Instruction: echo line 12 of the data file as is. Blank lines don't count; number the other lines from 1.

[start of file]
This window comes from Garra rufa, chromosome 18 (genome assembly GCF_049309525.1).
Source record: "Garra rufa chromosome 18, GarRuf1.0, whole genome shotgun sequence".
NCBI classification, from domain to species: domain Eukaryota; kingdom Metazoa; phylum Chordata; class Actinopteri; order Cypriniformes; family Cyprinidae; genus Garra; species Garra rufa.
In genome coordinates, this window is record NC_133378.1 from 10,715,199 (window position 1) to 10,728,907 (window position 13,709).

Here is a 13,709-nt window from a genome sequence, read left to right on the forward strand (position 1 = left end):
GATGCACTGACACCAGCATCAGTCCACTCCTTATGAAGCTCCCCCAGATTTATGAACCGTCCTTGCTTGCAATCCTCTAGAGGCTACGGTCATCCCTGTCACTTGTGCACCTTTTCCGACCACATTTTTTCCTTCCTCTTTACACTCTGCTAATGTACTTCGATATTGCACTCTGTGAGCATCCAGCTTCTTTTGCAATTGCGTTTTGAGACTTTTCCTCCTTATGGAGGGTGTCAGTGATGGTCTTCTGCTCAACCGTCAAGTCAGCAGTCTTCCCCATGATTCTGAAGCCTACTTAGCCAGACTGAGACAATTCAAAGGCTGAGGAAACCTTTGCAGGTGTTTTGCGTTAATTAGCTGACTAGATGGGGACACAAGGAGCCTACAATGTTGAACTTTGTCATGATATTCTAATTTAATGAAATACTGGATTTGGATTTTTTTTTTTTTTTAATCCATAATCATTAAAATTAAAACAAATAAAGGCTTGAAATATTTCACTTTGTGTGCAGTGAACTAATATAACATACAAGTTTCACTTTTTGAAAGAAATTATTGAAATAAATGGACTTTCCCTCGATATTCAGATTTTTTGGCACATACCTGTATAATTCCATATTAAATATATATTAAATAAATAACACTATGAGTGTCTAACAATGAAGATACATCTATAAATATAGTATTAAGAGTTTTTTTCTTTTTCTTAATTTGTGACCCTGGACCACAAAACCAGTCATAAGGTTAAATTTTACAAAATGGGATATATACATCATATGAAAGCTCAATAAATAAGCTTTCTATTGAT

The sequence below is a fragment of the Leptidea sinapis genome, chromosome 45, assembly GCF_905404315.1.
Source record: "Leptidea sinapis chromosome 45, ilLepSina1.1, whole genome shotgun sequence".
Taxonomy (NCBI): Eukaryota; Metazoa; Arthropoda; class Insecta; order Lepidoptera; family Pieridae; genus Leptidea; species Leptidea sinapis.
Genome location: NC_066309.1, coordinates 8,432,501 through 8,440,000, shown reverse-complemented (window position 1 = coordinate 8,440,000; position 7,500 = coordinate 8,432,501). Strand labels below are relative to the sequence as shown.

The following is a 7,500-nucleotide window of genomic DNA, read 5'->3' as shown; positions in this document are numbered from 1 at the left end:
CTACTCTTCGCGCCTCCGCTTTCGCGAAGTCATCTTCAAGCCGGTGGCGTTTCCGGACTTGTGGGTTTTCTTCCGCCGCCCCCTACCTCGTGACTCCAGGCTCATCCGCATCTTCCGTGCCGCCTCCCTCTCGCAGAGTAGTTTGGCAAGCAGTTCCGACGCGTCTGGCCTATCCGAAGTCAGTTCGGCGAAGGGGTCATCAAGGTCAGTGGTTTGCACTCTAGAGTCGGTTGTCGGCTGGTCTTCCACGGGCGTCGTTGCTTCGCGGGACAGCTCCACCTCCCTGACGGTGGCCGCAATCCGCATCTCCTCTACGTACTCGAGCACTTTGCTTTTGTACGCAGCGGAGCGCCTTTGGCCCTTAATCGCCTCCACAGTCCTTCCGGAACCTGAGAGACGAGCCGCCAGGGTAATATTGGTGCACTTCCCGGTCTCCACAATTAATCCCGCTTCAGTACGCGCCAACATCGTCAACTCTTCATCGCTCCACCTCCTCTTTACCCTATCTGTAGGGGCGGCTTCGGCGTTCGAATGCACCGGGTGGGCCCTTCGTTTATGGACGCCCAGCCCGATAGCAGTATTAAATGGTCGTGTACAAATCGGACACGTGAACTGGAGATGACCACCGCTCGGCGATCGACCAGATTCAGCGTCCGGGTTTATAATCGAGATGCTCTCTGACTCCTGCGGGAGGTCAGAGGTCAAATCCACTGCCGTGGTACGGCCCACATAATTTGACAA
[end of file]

CTACTCTTCGCGCCTCCGCTTTCGCGAAGTCATCTTCAAGCCGGTGGCGTTTCCGGACTTGTGGGTTTTCTTCCGCCGCCCCCTACCTCGTGACTCCAGGCTCATCCGCATCTTCCGTGCCGCCTCCCTCTCGCAGAGTAGTTTGGCAAGCAGTTCCGACGCGTCTGGCCTATCCGAAGTCAGTTCGGCGAAGGGGTCATCAAGGTCAGTGGTTTGCACTCTAGAGTCGGTTGTCGGCTGGTCTTCCACGGGCGTCGTTGCTTCGCGGGACAGCTCCACCTCCCTGACGGTGGCCGCAATCCGCATCTCCTCTACGTACTCGAGCACTTTGCTTTTGTACGCAGCGGAGCGCCTTTGGCCCTTAATCGCCTCCACAGTCCTTCCGGAACCTGAGAGACGAGCCGCCAGGGTAATATTGGTGCACTTCCCGGTCTCCACAATTAATCCCGCTTCAGTACGCGCCAACATCGTCAACTCTTCATCGCTCCACCTCCTCTTTACCCTATCTGTAGGGGCGGCTTCGGCGTTCGAATGCACCGGGTGGGCCCTTCGTTTATGGACGCCCAGCCCGATAGCAGTATTAAATGGTCGTGTACAAATCGGACACGTGAACTGGAGATGACCACCGCTCGGCGATCGACCAGATTCAGCGTCCGGGTTTATAATCGAGATGCTCTCTGACTCCTGCGGGAGGTCAGAGGTCAAATCCACTGCCGTGGTACGGCCCACATAATTTGACAA